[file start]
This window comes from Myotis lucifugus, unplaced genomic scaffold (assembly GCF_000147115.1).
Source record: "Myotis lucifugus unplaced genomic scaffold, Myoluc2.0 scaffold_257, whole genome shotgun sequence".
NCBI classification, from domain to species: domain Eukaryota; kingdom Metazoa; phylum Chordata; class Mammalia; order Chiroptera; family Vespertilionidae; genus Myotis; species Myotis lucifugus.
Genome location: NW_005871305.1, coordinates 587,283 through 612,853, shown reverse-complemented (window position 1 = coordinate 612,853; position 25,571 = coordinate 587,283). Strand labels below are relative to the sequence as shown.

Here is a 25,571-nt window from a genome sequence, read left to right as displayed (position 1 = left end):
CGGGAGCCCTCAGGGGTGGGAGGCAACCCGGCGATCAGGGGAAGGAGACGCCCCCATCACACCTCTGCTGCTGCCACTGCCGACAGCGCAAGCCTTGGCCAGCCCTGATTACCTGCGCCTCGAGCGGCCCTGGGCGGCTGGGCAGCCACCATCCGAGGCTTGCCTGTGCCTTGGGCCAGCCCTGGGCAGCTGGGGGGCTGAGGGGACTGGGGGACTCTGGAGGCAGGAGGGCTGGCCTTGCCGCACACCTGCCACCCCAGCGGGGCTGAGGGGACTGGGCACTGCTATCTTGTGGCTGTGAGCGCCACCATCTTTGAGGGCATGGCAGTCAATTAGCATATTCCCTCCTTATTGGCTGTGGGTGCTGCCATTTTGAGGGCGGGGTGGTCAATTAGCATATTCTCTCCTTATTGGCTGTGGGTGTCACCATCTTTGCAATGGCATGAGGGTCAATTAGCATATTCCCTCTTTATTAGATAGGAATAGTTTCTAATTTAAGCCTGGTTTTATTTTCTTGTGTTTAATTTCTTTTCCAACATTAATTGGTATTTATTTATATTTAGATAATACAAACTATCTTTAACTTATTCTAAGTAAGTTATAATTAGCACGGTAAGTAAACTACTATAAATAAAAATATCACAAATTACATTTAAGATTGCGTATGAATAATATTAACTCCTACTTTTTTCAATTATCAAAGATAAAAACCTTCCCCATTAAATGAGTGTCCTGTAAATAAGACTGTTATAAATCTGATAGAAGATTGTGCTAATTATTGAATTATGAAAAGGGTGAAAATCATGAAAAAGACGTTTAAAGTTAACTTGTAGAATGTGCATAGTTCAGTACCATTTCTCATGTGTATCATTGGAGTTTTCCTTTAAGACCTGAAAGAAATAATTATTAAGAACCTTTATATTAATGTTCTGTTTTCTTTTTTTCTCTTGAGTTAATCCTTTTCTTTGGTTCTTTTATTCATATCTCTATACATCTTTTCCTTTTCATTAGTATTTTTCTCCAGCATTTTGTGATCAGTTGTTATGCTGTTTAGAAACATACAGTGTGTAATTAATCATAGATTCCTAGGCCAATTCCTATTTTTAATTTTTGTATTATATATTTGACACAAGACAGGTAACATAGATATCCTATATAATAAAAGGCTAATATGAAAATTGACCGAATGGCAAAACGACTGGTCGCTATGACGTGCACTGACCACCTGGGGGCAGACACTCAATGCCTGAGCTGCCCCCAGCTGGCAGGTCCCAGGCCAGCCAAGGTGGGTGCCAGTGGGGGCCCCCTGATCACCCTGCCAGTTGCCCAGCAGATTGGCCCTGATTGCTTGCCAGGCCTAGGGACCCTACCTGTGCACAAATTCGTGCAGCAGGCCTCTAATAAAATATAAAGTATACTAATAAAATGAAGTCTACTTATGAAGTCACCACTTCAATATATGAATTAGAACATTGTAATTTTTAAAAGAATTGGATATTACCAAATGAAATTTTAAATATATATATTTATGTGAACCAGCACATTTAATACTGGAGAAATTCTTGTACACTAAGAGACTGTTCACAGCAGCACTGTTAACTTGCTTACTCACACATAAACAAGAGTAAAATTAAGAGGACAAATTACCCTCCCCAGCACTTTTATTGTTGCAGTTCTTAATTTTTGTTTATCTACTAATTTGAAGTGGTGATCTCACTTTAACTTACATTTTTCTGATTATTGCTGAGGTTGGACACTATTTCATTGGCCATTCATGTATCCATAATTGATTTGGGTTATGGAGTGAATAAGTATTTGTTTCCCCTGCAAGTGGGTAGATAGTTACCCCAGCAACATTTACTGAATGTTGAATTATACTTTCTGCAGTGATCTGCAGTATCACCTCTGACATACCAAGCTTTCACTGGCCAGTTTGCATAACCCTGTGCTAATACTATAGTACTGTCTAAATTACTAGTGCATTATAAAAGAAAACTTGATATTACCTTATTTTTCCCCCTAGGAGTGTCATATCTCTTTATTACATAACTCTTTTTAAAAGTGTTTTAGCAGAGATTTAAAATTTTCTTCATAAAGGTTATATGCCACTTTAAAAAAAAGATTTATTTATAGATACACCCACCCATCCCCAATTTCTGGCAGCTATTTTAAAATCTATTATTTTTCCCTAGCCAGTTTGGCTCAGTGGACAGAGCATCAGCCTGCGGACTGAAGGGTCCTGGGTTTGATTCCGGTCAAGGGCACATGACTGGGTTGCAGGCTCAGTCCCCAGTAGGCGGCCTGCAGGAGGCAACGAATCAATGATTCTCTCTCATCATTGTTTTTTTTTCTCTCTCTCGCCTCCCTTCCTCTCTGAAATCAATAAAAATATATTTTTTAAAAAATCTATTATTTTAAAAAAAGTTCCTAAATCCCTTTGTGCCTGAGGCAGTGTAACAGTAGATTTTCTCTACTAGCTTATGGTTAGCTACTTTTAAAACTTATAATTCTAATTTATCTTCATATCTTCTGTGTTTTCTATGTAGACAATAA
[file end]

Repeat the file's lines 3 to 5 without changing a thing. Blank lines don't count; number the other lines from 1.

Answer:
NCBI classification, from domain to species: domain Eukaryota; kingdom Metazoa; phylum Chordata; class Mammalia; order Chiroptera; family Vespertilionidae; genus Myotis; species Myotis lucifugus.
Genome location: NW_005871305.1, coordinates 587,283 through 612,853, shown reverse-complemented (window position 1 = coordinate 612,853; position 25,571 = coordinate 587,283). Strand labels below are relative to the sequence as shown.

Here is a 25,571-nt window from a genome sequence, read left to right as displayed (position 1 = left end):